At my school, we are increasing our student population next year by 15% with no additional staff to support this in the budget. Our class sizes are already maxed out (and in some cases over). Additionally, the several highly professional, experienced, and effective educators we hired from out of state are faced with losing their jobs because apparently their 10 years of experience with a similar student population is worth nothing in the eyes of Oakland when put up against cranky dinosaurs and TFA.

    OEA – here’s the worse kept secret in Oakland: positions are consolidated, not people. So pink slips are like Christmas in the hills – schools can consolidate the positions of the unwanted but tenured teachers without putting in the time or effort to evaluate them. They then get shipped to the flatland schools, where they complain about “these kids” and are even more worthless than they were in the hills. Oh, but the flatland schools have to make double digit gains in API every year regardless.

    I am a delegate for my school. And I can’t wait for the opportunity to get (pro)active about the systems in place by OUSD and OEA leadership that continues to guarantee our own failure.

  • Livegreen

    I believe in striking a balance. That is, I believe it should be up to the people to have a choice if they want to continue the taxes, and the State Legislature should let it proceed to the ballot. That said, both sides are using Education as expendable in order to score political points with their older special interests.

    Republicans with those who don’t want to pay taxes (even if the public will vote for the ones in question), and if they sense any compromise from the other side only ratchet up their demands by asking for more concessions (is there ever enough?). Democrats by refusing to strike a deal and compromise over Pensions for their State employees (and other labor unions support the 0 compromise position, saying everybody’s already given enough).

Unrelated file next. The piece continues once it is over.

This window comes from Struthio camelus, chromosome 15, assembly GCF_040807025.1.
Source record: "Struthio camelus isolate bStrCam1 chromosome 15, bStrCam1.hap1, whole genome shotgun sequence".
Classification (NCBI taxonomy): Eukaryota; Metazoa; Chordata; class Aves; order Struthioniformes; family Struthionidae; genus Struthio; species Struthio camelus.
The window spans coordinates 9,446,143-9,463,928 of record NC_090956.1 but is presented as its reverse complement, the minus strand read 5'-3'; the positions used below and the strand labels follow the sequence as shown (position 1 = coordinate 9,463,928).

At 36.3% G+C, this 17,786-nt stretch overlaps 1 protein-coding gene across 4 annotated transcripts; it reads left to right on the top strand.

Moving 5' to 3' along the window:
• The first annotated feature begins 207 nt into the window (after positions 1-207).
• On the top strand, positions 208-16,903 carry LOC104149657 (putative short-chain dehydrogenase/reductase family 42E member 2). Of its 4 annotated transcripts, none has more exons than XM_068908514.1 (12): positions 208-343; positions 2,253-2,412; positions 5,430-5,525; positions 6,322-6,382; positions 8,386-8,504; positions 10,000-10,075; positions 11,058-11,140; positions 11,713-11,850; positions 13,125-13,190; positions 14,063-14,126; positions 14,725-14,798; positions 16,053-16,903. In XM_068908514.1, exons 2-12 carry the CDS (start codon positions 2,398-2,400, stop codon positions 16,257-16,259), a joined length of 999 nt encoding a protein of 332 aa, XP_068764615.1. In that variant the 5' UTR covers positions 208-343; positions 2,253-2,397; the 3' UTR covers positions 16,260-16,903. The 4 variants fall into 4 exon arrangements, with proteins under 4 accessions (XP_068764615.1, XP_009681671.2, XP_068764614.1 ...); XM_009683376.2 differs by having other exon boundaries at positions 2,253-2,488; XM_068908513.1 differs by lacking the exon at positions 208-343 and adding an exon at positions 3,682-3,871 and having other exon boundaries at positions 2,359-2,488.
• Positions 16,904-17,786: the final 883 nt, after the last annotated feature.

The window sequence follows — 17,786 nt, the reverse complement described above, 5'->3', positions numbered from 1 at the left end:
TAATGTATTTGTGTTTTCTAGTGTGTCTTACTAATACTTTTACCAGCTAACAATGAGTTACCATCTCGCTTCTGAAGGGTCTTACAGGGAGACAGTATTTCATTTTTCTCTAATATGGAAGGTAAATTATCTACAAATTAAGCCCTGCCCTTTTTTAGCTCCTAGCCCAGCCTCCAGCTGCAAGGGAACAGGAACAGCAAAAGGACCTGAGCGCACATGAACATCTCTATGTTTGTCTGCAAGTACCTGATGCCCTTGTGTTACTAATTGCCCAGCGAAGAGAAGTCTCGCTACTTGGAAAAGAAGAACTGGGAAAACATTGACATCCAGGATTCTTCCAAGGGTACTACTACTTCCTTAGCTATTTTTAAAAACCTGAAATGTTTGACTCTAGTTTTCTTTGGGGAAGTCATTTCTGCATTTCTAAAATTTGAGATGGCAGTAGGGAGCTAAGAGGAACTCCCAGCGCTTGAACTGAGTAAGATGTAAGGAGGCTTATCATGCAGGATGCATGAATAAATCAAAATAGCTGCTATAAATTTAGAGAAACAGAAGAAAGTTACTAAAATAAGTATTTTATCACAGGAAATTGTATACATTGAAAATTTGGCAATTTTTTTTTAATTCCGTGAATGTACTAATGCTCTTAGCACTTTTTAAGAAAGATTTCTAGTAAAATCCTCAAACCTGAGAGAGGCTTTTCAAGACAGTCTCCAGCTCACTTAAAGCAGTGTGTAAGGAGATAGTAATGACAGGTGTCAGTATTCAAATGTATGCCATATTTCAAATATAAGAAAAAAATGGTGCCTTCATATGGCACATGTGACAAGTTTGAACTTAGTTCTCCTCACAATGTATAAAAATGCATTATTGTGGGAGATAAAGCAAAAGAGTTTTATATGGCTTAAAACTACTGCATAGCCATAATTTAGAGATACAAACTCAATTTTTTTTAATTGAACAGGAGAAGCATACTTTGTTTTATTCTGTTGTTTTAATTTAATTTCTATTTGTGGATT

Because neither side will compromise, education will lose either way. Unless PTA’s as a voice speak up for their kids and tell their respective parties to compromise.

    Now what will the OEA do? Advocate for practical compromise for the benefit of Education? Or follow a 0 compromise position to support State Employees?

  • Livegreen

    My previous comment was at the State level. Back to the OUSD level: Central HQ assumes too much of OUSD’s costs. I don’t care about last year’s cuts. They’re still almost 50% !! I want to know, who’s taken salary cuts? Which Central consultants have been cut? (Because that’s what Sites are having to do. And where’s the breakdown Troy?)

    Have catered hot dinners been replaced by cold sandwiches or nada? Have marketing mugs and t-shirts been eliminated? Are staff members going to Task Force meetings being paid overtime? And who’s paying for that, Central or the Kaiser grant? Oh, and when’s the next announcement for another Grant for the Strategic Plan, beyond just Kaiser? Because if OUSD doesn’t get any, how will all these changes be funded?

    I note that Mayor Quan took a voluntary salary cut soon after assuming office. Tony, will you do the same, while you’re asking Site employees to do this?

    My family took a 50%+ cut due to this economy. Neighbors have lost jobs, and others have lost houses. These same families are being asked by their PTA’s to make up for cuts to Site budgets, that Central is unwilling to make.

    Other OUSD Central Execs (besides Tony), how much are you willing to give back while still maintaining working hours? (Outside of any temporary increase in hours, paid or not, for attending Strategic Plan Task Force meetings).

  • Livegreen

    Oh, and what’s the OEA’s position on the Central vs. Site cuts? I know what their position is on Gang Injunctions, but haven’t seen the OEA Press Releases or heard Ms. Olsen on the radio about this direct impact on Education…

  • J.R.

    This should be the new mantra of California “The least necessary will be cut FIRST” no matter who you are. Trim the dead(and dying)wood, and the size of government(public sector except teachers, police and fire) needs to be drastically cut. No one has the guts to clear the dead wood though so implosion is very likely to happen.

  • http://www.eastbayconservative.com The Boss

    California’s personal income tax is around 10%. I can move to Incline Village on the shores of beautiful Lake Tahoe and pay 0%.

    It’s not that people don’t want to pay taxes. It’s that California has already maxed out what they can credibly charge without people leaving.

    The Tribune had a good article last weekend comparing California’s welfare benefits to other states. It’s staggering. Cut welfare and MediCal to the level they pay in Texas and we’ll have plenty for schools.